Now a grandfather of two and an executive with the Edmonton Oilers, Gretzky turned 60 years old Tuesday. Any day is a good day to celebrate his accomplishments, but it’s especially appropriate to pay tribute on his birthday and acknowledge how much the NHL owes him for his feats on the ice and off.

Records are made to be broken, and some of the significant standards Gretzky set may someday fall. Washington Capitals winger Alex Ovechkin, with 707 goals at age 35, has a chance to pass Gretzky’s career total of 894, though Gretzky’s record of 2,857 points seems likely to last a long time....


It’s long past time for the NHL to establish an award in his name. Memo to Commissioner Gary Bettman: Do it before Gretzky’s next birthday.


Carl Grundstrom and Kurtis MacDermid scored, and Calvin Peterson made 32 saves as the Kings held on to beat the Minnesota Wild 2-1 on Tuesday night.

For the third time in three games between the teams, the Kings squandered a third-period lead. But this time, the Kings bounced back and earned the win after two losses at home to start the season.

Grundstrom skated from the side boards to the middle of the offensive zone and wristed a quick shot past Kaapo Kahkonen’s glove for his second goal in as many games. The Kings have won three of four after starting the season 0-2-1.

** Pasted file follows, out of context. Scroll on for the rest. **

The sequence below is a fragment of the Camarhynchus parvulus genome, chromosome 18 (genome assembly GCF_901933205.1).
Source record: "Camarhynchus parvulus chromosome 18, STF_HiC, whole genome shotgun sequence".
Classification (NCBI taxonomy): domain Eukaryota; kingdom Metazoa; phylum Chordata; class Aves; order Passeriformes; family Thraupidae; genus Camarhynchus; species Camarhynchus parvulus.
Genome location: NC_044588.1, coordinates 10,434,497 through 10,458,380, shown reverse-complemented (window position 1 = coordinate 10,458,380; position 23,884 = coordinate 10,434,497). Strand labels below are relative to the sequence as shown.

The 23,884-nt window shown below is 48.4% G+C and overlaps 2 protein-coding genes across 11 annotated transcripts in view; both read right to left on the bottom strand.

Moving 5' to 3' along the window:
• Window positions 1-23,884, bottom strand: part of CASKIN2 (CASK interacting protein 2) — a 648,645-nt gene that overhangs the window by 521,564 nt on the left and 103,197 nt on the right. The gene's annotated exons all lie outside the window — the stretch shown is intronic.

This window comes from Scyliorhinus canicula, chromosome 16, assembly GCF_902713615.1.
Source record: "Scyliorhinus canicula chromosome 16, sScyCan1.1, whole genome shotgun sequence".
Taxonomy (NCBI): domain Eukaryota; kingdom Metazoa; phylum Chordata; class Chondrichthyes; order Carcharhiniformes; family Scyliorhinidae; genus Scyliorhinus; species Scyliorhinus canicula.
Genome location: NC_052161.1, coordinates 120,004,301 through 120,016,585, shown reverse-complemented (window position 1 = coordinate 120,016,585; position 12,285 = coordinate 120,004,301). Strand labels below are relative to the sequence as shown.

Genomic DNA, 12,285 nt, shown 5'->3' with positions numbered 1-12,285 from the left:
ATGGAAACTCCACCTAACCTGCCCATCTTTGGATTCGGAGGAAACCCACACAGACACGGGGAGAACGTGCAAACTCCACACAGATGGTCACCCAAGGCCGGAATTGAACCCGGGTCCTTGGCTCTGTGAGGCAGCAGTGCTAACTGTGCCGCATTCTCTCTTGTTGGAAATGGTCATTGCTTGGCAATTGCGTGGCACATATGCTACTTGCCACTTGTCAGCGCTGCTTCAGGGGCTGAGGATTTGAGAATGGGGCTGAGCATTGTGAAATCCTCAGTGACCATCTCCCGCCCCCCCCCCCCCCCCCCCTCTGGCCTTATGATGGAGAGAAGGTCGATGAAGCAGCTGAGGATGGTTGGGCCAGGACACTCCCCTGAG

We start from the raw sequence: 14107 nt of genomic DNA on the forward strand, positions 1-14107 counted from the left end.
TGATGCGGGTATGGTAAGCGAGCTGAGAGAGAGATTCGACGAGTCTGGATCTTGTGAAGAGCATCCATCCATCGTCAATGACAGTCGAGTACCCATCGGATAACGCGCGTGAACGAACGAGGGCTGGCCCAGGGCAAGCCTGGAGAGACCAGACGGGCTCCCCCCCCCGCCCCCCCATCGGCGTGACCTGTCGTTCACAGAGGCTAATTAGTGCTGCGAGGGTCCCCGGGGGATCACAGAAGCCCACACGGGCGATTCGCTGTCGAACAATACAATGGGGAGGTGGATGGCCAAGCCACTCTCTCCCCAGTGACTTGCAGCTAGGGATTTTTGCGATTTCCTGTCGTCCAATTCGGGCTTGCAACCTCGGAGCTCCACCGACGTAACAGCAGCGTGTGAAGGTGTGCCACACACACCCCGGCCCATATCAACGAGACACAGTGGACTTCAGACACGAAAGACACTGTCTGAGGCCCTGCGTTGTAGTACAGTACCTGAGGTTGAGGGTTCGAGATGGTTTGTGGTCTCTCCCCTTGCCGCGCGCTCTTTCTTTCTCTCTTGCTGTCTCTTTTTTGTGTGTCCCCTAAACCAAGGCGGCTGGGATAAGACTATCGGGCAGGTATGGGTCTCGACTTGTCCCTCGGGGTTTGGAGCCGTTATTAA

John Gibson stopped 31 shots for his second shutout in four starts, Danton Heinen scored and the Anaheim Ducks beat the Arizona Coyotes 1-0 on Tuesday night.

Heinen scored his first goal of the season in the opening period and Gibson was sharp all night for his 21st shutout. Gibson stopped 34 shots in a shutout against Minnesota on Jan. 18.


“He’s obviously a very good goaltender,“ Ducks defenseman Ben Hutton said. “He makes some big saves and is very vocal back there.”


John Cherwa on horse racing: Santa Anita has canceled Friday’s racing program in anticipation of rain that could compromise the racing surfaces. It also moved two turf stakes races from this weekend to next. Racing is scheduled to resume Saturday and Sunday.

The Grade 2 $200,000 San Marcos Stakes, a 1¼-mile turf race originally scheduled for Saturday, will be run Feb. 6. Sunday’s $75,000 Baffle Stakes, a 6½ furlong turf stakes, will now be run Feb. 5. Other races that were scheduled for Friday will be spread out over next weekend’s cards.

According to, there is at least a 70% chance of rain Thursday and Friday, with rain chances diminishing greatly on Saturday and Sunday.


1937 — Tris Speaker and Cy Young are elected to the Baseball Hall of Fame.

1969 — The Pittsburgh Steelers name Chuck Noll head coach. The 37-year-old Noll is the youngest head coach in NFL history at the time.

1970 — The Pittsburgh Steelers select Louisiana Tech quarterback Terry Bradshaw with first pick of the NFL Draft.


1973 — UCLA, led by Bill Walton, sets an NCAA record for consecutive victories with its 61st win, an 82-63 victory over Notre Dame. UCLA breaks the record of 60 set by San Francisco in 1956. Walton scores 16 points, grabs 15 rebounds and blocks 10 shots.